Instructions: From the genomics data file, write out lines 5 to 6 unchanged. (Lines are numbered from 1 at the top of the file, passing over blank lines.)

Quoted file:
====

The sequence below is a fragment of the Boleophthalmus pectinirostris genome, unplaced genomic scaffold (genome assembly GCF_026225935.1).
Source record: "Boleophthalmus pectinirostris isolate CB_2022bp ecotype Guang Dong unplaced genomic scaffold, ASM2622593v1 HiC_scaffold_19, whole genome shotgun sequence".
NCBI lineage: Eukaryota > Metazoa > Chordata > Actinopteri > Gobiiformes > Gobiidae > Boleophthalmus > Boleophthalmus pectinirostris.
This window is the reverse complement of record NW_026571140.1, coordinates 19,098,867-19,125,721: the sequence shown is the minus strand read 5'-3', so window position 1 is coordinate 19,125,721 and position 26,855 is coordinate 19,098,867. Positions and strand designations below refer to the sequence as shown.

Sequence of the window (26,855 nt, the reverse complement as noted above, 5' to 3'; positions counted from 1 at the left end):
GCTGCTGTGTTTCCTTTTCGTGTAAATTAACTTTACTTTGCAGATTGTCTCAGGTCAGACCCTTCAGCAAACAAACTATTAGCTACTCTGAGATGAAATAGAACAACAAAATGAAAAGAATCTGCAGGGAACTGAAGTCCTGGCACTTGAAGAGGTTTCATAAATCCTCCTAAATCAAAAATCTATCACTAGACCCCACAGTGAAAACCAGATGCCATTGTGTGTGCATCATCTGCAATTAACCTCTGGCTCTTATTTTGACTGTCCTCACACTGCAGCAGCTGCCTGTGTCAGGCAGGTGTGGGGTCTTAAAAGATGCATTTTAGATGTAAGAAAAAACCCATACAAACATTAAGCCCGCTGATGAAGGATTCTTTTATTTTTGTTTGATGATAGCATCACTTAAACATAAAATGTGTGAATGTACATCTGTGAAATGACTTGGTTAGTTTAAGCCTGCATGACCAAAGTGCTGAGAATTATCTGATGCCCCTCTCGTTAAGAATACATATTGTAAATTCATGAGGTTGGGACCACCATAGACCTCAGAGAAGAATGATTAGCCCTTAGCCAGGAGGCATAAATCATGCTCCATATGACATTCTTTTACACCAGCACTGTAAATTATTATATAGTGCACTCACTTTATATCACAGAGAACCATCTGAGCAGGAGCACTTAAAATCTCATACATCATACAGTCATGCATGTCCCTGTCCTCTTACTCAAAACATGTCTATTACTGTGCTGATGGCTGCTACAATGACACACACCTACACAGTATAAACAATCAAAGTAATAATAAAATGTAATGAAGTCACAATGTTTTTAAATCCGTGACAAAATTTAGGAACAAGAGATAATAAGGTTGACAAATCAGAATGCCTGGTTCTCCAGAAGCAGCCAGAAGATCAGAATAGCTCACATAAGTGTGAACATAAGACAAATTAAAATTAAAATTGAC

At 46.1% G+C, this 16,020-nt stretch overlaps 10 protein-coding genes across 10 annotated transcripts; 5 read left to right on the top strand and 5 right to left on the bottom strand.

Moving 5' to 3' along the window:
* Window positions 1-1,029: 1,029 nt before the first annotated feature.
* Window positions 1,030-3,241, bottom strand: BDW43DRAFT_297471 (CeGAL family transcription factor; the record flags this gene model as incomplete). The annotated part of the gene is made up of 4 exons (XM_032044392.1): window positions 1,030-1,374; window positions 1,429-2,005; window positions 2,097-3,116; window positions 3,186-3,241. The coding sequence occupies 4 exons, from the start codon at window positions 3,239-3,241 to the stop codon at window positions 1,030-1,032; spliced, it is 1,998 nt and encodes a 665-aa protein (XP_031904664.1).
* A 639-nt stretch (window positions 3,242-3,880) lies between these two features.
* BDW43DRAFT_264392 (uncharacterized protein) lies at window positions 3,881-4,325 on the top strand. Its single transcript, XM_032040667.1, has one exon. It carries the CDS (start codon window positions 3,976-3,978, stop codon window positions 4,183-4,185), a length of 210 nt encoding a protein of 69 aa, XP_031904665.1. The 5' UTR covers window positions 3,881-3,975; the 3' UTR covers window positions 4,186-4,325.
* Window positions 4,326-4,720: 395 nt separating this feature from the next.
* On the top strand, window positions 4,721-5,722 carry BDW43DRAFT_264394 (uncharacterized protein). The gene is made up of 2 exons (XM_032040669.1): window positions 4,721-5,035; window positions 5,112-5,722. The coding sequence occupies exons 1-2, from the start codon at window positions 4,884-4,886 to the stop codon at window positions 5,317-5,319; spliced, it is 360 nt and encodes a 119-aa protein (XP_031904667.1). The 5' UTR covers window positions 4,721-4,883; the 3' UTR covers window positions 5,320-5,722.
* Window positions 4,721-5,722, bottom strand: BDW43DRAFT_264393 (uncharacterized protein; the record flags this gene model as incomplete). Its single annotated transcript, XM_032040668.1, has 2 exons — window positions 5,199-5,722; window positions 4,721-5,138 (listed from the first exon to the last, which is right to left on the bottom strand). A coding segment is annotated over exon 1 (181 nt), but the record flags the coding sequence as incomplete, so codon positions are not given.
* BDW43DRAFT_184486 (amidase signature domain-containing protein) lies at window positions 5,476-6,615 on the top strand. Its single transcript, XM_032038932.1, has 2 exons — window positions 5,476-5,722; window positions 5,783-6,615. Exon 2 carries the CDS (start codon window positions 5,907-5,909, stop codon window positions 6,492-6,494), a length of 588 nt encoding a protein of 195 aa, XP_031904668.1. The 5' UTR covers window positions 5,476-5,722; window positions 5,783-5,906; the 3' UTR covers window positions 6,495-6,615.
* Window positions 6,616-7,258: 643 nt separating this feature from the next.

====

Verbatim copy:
Sequence of the window (26,855 nt, the reverse complement as noted above, 5' to 3'; positions counted from 1 at the left end):
GCTGCTGTGTTTCCTTTTCGTGTAAATTAACTTTACTTTGCAGATTGTCTCAGGTCAGACCCTTCAGCAAACAAACTATTAGCTACTCTGAGATGAAATAGAACAACAAAATGAAAAGAATCTGCAGGGAACTGAAGTCCTGGCACTTGAAGAGGTTTCATAAATCCTCCTAAATCAAAAATCTATCACTAGACCCCACAGTGAAAACCAGATGCCATTGTGTGTGCATCATCTGCAATTAACCTCTGGCTCTTATTTTGACTGTCCTCACACTGCAGCAGCTGCCTGTGTCAGGCAGGTGTGGGGTCTTAAAAGATGCATTTTAGATGTAAGAAAAAACCCATACAAACATTAAGCCCGCTGATGAAGGATTCTTTTATTTTTGTTTGATGATAGCATCACTTAAACATAAAATGTGTGAATGTACATCTGTGAAATGACTTGGTTAGTTTAAGCCTGCATGACCAAAGTGCTGAGAATTATCTGATGCCCCTCTCGTTAAGAATACATATTGTAAATTCATGAGGTTGGGACCACCATAGACCTCAGAGAAGAATGATTAGCCCTTAGCCAGGAGGCATAAATCATGCTCCATATGACATTCTTTTACACCAGCACTGTAAATTATTATATAGTGCACTCACTTTATATCACAGAGAACCATCTGAGCAGGAGCACTTAAAATCTCATACATCATACAGTCATGCATGTCCCTGTCCTCTTACTCAAAACATGTCTATTACTGTGCTGATGGCTGCTACAATGACACACACCTACACAGTATAAACAATCAAAGTAATAATAAAATGTAATGAAGTCACAATGTTTTTAAATCCGTGACAAAATTTAGGAACAAGAGATAATAAGGTTGACAAATCAGAATGCCTGGTTCTCCAGAAGCAGCCAGAAGATCAGAATAGCTCACATAAGTGTGAACATAAGACAAATTAAAATTAAAATTGAC